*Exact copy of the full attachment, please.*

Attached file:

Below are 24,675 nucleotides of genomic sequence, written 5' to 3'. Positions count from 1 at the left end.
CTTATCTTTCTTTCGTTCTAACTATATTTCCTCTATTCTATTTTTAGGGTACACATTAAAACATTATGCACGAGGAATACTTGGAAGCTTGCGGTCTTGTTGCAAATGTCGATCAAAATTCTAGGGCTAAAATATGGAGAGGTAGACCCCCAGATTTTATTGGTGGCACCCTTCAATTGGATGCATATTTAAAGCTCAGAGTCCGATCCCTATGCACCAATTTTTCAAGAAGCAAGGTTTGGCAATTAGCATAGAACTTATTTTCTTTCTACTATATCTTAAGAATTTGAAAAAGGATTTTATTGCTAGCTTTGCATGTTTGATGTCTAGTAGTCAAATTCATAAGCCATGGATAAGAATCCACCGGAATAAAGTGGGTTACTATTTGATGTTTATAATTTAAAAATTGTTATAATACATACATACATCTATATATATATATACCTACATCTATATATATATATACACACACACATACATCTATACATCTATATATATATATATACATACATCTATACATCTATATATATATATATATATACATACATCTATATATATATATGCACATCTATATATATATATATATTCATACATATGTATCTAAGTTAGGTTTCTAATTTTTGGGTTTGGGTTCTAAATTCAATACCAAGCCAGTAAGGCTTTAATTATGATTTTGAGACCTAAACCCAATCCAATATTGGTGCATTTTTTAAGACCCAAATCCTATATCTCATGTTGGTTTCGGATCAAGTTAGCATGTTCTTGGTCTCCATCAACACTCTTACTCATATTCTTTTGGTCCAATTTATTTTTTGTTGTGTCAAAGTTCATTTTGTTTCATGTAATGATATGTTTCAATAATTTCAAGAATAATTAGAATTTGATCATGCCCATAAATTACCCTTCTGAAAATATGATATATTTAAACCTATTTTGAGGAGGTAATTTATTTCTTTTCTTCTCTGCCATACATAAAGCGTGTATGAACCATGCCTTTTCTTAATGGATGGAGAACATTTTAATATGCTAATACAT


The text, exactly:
Below are 24,675 nucleotides of genomic sequence, written 5' to 3'. Positions count from 1 at the left end.
CTTATCTTTCTTTCGTTCTAACTATATTTCCTCTATTCTATTTTTAGGGTACACATTAAAACATTATGCACGAGGAATACTTGGAAGCTTGCGGTCTTGTTGCAAATGTCGATCAAAATTCTAGGGCTAAAATATGGAGAGGTAGACCCCCAGATTTTATTGGTGGCACCCTTCAATTGGATGCATATTTAAAGCTCAGAGTCCGATCCCTATGCACCAATTTTTCAAGAAGCAAGGTTTGGCAATTAGCATAGAACTTATTTTCTTTCTACTATATCTTAAGAATTTGAAAAAGGATTTTATTGCTAGCTTTGCATGTTTGATGTCTAGTAGTCAAATTCATAAGCCATGGATAAGAATCCACCGGAATAAAGTGGGTTACTATTTGATGTTTATAATTTAAAAATTGTTATAATACATACATACATCTATATATATATATACCTACATCTATATATATATATACACACACACATACATCTATACATCTATATATATATATATACATACATCTATACATCTATATATATATATATATATACATACATCTATATATATATATGCACATCTATATATATATATATATTCATACATATGTATCTAAGTTAGGTTTCTAATTTTTGGGTTTGGGTTCTAAATTCAATACCAAGCCAGTAAGGCTTTAATTATGATTTTGAGACCTAAACCCAATCCAATATTGGTGCATTTTTTAAGACCCAAATCCTATATCTCATGTTGGTTTCGGATCAAGTTAGCATGTTCTTGGTCTCCATCAACACTCTTACTCATATTCTTTTGGTCCAATTTATTTTTTGTTGTGTCAAAGTTCATTTTGTTTCATGTAATGATATGTTTCAATAATTTCAAGAATAATTAGAATTTGATCATGCCCATAAATTACCCTTCTGAAAATATGATATATTTAAACCTATTTTGAGGAGGTAATTTATTTCTTTTCTTCTCTGCCATACATAAAGCGTGTATGAACCATGCCTTTTCTTAATGGATGGAGAACATTTTAATATGCTAATACAT